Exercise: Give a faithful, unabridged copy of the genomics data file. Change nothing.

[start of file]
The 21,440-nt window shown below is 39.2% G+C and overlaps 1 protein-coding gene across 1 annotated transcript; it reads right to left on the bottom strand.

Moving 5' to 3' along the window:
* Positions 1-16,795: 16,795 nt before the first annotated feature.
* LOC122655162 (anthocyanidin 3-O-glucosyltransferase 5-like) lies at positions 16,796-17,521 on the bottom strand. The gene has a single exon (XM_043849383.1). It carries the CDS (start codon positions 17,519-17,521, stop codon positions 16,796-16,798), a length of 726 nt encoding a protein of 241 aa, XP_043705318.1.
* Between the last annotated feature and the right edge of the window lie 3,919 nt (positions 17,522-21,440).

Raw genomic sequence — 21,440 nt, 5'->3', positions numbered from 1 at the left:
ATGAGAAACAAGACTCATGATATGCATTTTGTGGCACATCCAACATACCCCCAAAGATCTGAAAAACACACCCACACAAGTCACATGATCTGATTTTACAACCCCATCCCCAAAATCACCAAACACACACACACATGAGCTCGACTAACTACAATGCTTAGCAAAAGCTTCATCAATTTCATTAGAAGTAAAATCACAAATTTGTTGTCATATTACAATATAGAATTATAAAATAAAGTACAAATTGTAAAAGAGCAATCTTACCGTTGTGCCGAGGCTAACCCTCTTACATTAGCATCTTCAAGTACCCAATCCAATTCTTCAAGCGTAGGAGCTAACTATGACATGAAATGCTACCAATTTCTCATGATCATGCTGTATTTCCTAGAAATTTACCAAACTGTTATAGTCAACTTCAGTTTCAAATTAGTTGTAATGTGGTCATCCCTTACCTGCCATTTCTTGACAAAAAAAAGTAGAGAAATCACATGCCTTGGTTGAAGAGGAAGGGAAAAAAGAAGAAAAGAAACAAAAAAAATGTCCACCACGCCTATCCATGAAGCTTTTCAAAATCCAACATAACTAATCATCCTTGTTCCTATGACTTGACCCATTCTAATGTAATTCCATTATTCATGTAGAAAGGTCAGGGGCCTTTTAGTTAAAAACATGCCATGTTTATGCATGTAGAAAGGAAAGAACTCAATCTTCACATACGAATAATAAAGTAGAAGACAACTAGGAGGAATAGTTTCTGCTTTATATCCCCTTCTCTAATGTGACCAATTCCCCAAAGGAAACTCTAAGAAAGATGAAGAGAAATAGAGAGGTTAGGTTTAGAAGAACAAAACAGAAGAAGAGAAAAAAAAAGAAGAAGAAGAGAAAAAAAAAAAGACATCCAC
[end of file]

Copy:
The 21,440-nt window shown below is 39.2% G+C and overlaps 1 protein-coding gene across 1 annotated transcript; it reads right to left on the bottom strand.

Moving 5' to 3' along the window:
* Positions 1-16,795: 16,795 nt before the first annotated feature.
* LOC122655162 (anthocyanidin 3-O-glucosyltransferase 5-like) lies at positions 16,796-17,521 on the bottom strand. The gene has a single exon (XM_043849383.1). It carries the CDS (start codon positions 17,519-17,521, stop codon positions 16,796-16,798), a length of 726 nt encoding a protein of 241 aa, XP_043705318.1.
* Between the last annotated feature and the right edge of the window lie 3,919 nt (positions 17,522-21,440).

Raw genomic sequence — 21,440 nt, 5'->3', positions numbered from 1 at the left:
ATGAGAAACAAGACTCATGATATGCATTTTGTGGCACATCCAACATACCCCCAAAGATCTGAAAAACACACCCACACAAGTCACATGATCTGATTTTACAACCCCATCCCCAAAATCACCAAACACACACACACATGAGCTCGACTAACTACAATGCTTAGCAAAAGCTTCATCAATTTCATTAGAAGTAAAATCACAAATTTGTTGTCATATTACAATATAGAATTATAAAATAAAGTACAAATTGTAAAAGAGCAATCTTACCGTTGTGCCGAGGCTAACCCTCTTACATTAGCATCTTCAAGTACCCAATCCAATTCTTCAAGCGTAGGAGCTAACTATGACATGAAATGCTACCAATTTCTCATGATCATGCTGTATTTCCTAGAAATTTACCAAACTGTTATAGTCAACTTCAGTTTCAAATTAGTTGTAATGTGGTCATCCCTTACCTGCCATTTCTTGACAAAAAAAAGTAGAGAAATCACATGCCTTGGTTGAAGAGGAAGGGAAAAAAGAAGAAAAGAAACAAAAAAAATGTCCACCACGCCTATCCATGAAGCTTTTCAAAATCCAACATAACTAATCATCCTTGTTCCTATGACTTGACCCATTCTAATGTAATTCCATTATTCATGTAGAAAGGTCAGGGGCCTTTTAGTTAAAAACATGCCATGTTTATGCATGTAGAAAGGAAAGAACTCAATCTTCACATACGAATAATAAAGTAGAAGACAACTAGGAGGAATAGTTTCTGCTTTATATCCCCTTCTCTAATGTGACCAATTCCCCAAAGGAAACTCTAAGAAAGATGAAGAGAAATAGAGAGGTTAGGTTTAGAAGAACAAAACAGAAGAAGAGAAAAAAAAAGAAGAAGAAGAGAAAAAAAAAAAGACATCCAC